Photo Essay: Were You in Moscow in ’91?

August 3, 2010

For many years after the 1991 conference of the International Federation of Library Associations and Institutions in Moscow, longtime IFLA-goers who witnessed the coup d’etat that broke out there in the middle of the meeting would greet one another with memories of that historic event. The coup marked the beginning of the end for communism in the Soviet Union. Many had not only witnessed the coup but had been caught up in it, helping Russian librarians distribute information, knocking down statues of Lenin, and talking with soldiers atop the tanks surrounding the Russian parliament.

While most IFLA conferences could not deliver anything as spectacular as a coup d’etat, there are dramatic moments to remember from many—visits from royalty, political intrigue, and splendid cultural venues. Can you name the location and the events depicted in these photos?

IFLA 2010 meets in Gothenburg, Sweden, August 10-15.  Follow the hashtag #IFLA2010.

Paris, 1989: The Pyramid at the Louvre remains arguably the most spectacular venue ever to host an all-conference reception.
Stockholm, 1990: Sweden’s King Carl XVI Gustaf, royal patron of the conference, arrives for the opening session.
Moscow, 1991: Defenders of the Russian parliament resist the coup d’etat with barricades erected to prevent a military takeover of the building. The IFLA conference was taking place at the same time, just two blocks away.
New Delhi, 1992: Delegates celebrated the centennial of India’s library science giant S. R. Ranganathan with visits to the Taj Mahal.
Barcelona, 1993: The architecturally rich Poble Espanyol hosted 3,500 delegates in an open square built for the 1929 International Exposition.
Havana, 1994: Around the world, eyes focused on Cuba, while IFLA-goers, including then-president Robert Wedgeworth, walking the beautiful Malecón watched desperate Cubans set out in make-shift rafts to cross 90 dangerous miles of the Atlantic to reach Florida.
Istanbul, 1995: The splendid Ciragan Palace was the site of a glamorous reception looking out on the Bosporus, while free expression rose to the top of the professional agenda.
Beijing, 1996: The dense traffic in the center of the city was brought to a stop to permit 70 buses loaded with IFLA delegates to pass, on their way to performances like this one, hosted by China’s Ministry of Culture.
Copenhagen, 1997: Danish librarians brought 141 colleagues from economically underdeveloped nations to their country through DANIDA, a government granting agency.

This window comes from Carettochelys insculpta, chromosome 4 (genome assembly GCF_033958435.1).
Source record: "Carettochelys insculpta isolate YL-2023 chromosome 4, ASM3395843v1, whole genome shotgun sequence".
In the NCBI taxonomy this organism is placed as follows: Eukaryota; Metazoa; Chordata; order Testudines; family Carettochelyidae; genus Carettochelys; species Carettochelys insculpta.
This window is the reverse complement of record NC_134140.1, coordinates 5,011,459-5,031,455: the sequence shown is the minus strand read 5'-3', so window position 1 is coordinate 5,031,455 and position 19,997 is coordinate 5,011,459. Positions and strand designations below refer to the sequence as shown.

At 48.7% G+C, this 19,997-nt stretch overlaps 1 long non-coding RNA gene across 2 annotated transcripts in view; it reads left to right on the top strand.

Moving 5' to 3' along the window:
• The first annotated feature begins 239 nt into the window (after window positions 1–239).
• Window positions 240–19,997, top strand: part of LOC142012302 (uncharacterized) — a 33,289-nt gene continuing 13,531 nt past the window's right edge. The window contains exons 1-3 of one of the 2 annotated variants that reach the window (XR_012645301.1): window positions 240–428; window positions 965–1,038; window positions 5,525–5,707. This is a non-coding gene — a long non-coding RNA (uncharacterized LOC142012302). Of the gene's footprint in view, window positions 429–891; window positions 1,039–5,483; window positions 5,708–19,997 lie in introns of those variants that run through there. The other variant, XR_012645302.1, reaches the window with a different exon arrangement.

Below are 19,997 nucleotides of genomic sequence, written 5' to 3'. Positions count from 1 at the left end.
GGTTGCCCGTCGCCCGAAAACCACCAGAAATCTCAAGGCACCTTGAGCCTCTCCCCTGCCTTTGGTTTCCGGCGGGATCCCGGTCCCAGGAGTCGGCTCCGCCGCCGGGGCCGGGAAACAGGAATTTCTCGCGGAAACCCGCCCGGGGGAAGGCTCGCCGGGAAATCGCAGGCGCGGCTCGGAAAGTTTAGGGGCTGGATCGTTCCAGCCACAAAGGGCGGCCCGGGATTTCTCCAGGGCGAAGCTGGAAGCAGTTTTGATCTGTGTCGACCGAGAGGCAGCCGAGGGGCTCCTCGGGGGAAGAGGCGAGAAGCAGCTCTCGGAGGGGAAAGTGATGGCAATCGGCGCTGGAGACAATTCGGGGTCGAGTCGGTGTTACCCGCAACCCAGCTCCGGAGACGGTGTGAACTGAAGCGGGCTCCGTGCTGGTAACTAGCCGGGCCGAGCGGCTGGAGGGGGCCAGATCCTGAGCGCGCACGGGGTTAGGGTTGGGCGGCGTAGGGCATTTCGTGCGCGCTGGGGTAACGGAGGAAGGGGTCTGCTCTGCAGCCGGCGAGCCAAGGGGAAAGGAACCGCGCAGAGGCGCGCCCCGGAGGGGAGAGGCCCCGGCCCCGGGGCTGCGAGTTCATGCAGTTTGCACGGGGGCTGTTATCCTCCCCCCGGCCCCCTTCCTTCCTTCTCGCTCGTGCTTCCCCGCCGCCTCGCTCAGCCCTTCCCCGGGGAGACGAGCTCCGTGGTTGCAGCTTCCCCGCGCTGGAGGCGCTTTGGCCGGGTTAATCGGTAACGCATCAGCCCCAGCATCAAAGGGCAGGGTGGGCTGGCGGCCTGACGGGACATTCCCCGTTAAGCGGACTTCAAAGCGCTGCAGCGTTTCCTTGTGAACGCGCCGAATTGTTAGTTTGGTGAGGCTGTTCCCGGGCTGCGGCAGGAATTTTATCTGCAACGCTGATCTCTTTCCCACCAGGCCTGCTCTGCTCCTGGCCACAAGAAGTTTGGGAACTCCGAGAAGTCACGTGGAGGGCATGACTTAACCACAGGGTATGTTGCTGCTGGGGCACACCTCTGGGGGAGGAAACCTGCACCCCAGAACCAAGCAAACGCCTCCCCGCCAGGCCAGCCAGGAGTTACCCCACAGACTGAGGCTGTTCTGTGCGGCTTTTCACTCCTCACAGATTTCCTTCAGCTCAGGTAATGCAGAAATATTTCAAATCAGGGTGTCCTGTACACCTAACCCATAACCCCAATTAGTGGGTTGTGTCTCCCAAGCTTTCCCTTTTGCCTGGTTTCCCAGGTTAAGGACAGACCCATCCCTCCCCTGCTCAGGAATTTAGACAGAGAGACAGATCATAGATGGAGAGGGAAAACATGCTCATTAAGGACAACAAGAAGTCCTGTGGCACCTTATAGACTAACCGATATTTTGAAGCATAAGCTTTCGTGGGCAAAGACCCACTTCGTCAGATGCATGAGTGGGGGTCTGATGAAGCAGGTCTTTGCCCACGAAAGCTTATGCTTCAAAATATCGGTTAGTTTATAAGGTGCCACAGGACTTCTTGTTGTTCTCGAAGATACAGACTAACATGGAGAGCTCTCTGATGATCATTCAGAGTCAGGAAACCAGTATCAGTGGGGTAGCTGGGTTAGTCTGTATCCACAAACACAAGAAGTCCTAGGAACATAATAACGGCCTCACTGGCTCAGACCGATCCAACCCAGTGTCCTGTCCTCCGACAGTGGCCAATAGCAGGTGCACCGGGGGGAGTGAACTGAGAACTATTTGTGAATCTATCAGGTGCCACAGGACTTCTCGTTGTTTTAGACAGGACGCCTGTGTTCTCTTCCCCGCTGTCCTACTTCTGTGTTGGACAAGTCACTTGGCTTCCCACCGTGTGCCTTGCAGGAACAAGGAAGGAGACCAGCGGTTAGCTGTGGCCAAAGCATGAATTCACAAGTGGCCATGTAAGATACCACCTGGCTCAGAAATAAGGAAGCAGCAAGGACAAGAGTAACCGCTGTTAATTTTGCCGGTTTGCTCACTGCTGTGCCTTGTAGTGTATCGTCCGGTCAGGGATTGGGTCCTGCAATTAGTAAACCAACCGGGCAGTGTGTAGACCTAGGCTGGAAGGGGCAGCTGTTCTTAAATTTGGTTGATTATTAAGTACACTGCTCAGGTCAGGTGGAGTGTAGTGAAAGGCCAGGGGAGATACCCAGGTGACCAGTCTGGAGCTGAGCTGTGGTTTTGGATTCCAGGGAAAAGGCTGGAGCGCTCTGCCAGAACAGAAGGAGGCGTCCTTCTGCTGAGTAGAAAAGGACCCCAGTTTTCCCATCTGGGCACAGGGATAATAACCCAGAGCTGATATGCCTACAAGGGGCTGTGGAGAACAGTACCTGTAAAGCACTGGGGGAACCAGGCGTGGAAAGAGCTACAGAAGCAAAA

Amsterdam, 1998: Rembrandt’s famous painting Night Watch was brought to life on the opening session stage.
Bangkok, 1999: Thai Princess Maha Chakri Sirindhorn presses “the royal button on the royal pillow” to officially open the conference.
Jerusalem, 2000: Delegates visit Masada, the ancient Jewish stronghold, while the politically divided nature of the host city resulted in divided political camps, ending in a boycott of the conference by Islamic countries.
Boston, 2001: Publisher Klaus Saur of Germany and then–IFLA President Christine Deschamps of France climb the stairs of the Old State House.
Berlin, 2003: One of the worst heat waves on record couldn’t keep the IFLA board members away from a reception at the Berliner Rathaus, or town hall.
Buenos Aires, 2004: Delegates waited for the opening session outside the historic Colon Theater, where street dancers could be spotted doing the tango.Buenos Aires, 2004: Delegates waited for the opening session outside the historic Colon Theater, where street dancers could be spotted doing the tango.
Oslo, 2005: Members of IFLA’s Management and Marketing Section stopped for a photo on their way through the mountains from Bergen.
Seoul, 2006: Korean Library Association President Han Sang-wan gets prepped for local media, which covered the conference with gusto.
Durban, 2007: Renowned South African storyteller Gcina Mhlophe emcees the opening session.
Quebec, 2008: Native American dancers perform at the opening session in Canada.
Milan, 2009: IFLA-goers view sketches by Leonardo da Vinci in the spectacular shopping center Galleria Vittorio Emanuele II.



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